Vitamin D Deficiency in Elderly African American Women in Central Texas
In order to make bone health a reality for older adults, we need to consider the prevalence of Vitamin D deficiency in relation to environment latitude as well as vitamin D supplementation. Darker skin pigmentation and aging are known factors influencing the body's ability to synthesis adequate amounts of Vitamin D. The aim of this project is to document vitamin D deficiency in elderly African American women living in a southern latitude.
Vitamin D Deficiency
Drug: Calcium 500mg with 200 IU Vitamin D - 2 tablets daily
Procedure: Blood levels of Vitamin D, Serum CTX, Mg, Ca++ and iPTH
Behavioral: Usual sun exposure documentation
Behavioral: Dietary intake of calcium, vitamin D, magnesium
|Study Design:||Observational Model: Cohort
Time Perspective: Prospective
|Official Title:||Vitamin D Deficiency in Elderly African American Women in Central Texas|
- Bone mineral density [ Time Frame: 6 week period in 2007 ]
|Study Start Date:||March 2006|
|Study Completion Date:||May 2007|
|Primary Completion Date:||May 2007 (Final data collection date for primary outcome measure)|
|Community dwelling elderly black females||Drug: Calcium 500mg with 200 IU Vitamin D - 2 tablets daily Procedure: Blood levels of Vitamin D, Serum CTX, Mg, Ca++ and iPTH Behavioral: Usual sun exposure documentation Behavioral: Dietary intake of calcium, vitamin D, magnesium|
Summary: Since darker skin pigmentation and aging are known factors influencing the body's ability to synthesis adequate amounts of Vitamin D, we hypothesize that: 1) the usual sun exposure in the southern United States may not be sufficient to maintain adequate vitamin D levels in elderly African American women, 2) recommended supplementation of Vitamin D 400 IU/d may not be adequate to prevent Vitamin D deficiency which in turn could lead to calcium deficiency and possibly sub-clinical hyperparathyroidism.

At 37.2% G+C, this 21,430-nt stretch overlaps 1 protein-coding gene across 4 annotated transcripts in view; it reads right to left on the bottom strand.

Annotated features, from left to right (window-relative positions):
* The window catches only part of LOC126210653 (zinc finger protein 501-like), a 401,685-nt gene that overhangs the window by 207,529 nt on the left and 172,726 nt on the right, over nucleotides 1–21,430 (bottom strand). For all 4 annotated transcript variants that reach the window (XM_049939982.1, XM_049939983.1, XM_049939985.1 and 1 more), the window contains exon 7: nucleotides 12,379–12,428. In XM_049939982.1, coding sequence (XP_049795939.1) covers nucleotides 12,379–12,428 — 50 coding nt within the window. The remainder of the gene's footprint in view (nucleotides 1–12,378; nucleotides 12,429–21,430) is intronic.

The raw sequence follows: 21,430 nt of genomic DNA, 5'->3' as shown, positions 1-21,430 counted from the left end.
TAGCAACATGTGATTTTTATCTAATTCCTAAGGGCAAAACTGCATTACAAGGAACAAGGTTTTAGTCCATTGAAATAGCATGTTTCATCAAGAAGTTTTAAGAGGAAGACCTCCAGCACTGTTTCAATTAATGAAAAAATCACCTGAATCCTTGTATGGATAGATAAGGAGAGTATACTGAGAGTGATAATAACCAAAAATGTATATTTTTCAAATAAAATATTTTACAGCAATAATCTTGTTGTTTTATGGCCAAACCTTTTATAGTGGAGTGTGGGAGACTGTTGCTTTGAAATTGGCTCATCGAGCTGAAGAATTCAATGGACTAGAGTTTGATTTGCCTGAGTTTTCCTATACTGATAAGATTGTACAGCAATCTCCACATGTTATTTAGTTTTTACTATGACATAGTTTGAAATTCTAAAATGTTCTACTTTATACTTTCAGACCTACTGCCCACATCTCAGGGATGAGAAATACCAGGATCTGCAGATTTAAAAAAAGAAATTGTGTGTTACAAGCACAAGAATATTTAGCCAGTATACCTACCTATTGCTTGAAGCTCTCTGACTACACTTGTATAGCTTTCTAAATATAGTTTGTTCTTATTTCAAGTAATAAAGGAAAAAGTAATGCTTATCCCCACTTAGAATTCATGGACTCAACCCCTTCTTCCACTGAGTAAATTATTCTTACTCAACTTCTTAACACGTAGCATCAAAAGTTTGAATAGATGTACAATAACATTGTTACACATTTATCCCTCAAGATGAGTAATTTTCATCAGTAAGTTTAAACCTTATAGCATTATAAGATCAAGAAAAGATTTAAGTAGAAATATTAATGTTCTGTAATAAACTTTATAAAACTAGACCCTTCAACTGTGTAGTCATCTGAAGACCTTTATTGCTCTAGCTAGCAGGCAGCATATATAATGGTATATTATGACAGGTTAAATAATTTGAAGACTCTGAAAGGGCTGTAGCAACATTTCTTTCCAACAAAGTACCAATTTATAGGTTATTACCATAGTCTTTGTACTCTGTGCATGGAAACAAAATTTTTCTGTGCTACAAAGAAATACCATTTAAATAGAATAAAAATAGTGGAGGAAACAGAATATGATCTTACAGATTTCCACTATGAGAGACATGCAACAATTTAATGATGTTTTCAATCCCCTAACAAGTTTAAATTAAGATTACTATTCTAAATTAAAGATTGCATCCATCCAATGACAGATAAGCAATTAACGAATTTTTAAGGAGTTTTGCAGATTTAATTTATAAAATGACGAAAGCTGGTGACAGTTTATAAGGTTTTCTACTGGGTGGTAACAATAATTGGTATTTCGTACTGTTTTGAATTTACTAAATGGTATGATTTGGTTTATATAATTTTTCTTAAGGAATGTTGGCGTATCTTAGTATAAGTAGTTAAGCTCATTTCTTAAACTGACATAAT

This study will enroll 60 African American women age 65 or older who do not have renal, hepatic or gastrointestinal disorders that could affect Vitamin D and calcium absorption and metabolism. Patients will have two scheduled office visits. Demographic data will be collected with attention to dietary intake of calcium and vitamin D, and the patient's customary degree of sun exposure. Ca, 25-hydroxyvitamin D, PTH and serum CTX (a bone resorption marker) are measured on enrollment day and repeated 6 weeks later. All patients not already taking 1000 mg Calcium with 400 IU of Vitamin D orally daily were given samples of this supplement to last for 6 weeks without making any change in diet or sun exposure recommendations. The study period will extend April to June - a time when there should be ample sunlight but it is not so hot as to stop the elderly from going outdoors. Statistical analysis will be performed as to the effect(s) of ethnic background, age, diet, and intensity of sun exposure as related to Ca, 25-hydroxyvitamin D, PTH and serum CTX.
Please refer to this study by its ClinicalTrials.gov identifier: NCT01971411
|United States, Texas|
|Family Practice Center|
|Waco, Texas, United States, 76643|
|Principal Investigator:||Sally P Weaver, PhD, MD||McLennan County Medical Educ. and Research Foundation|
|Principal Investigator:||H. S. Eugene Fung, MD|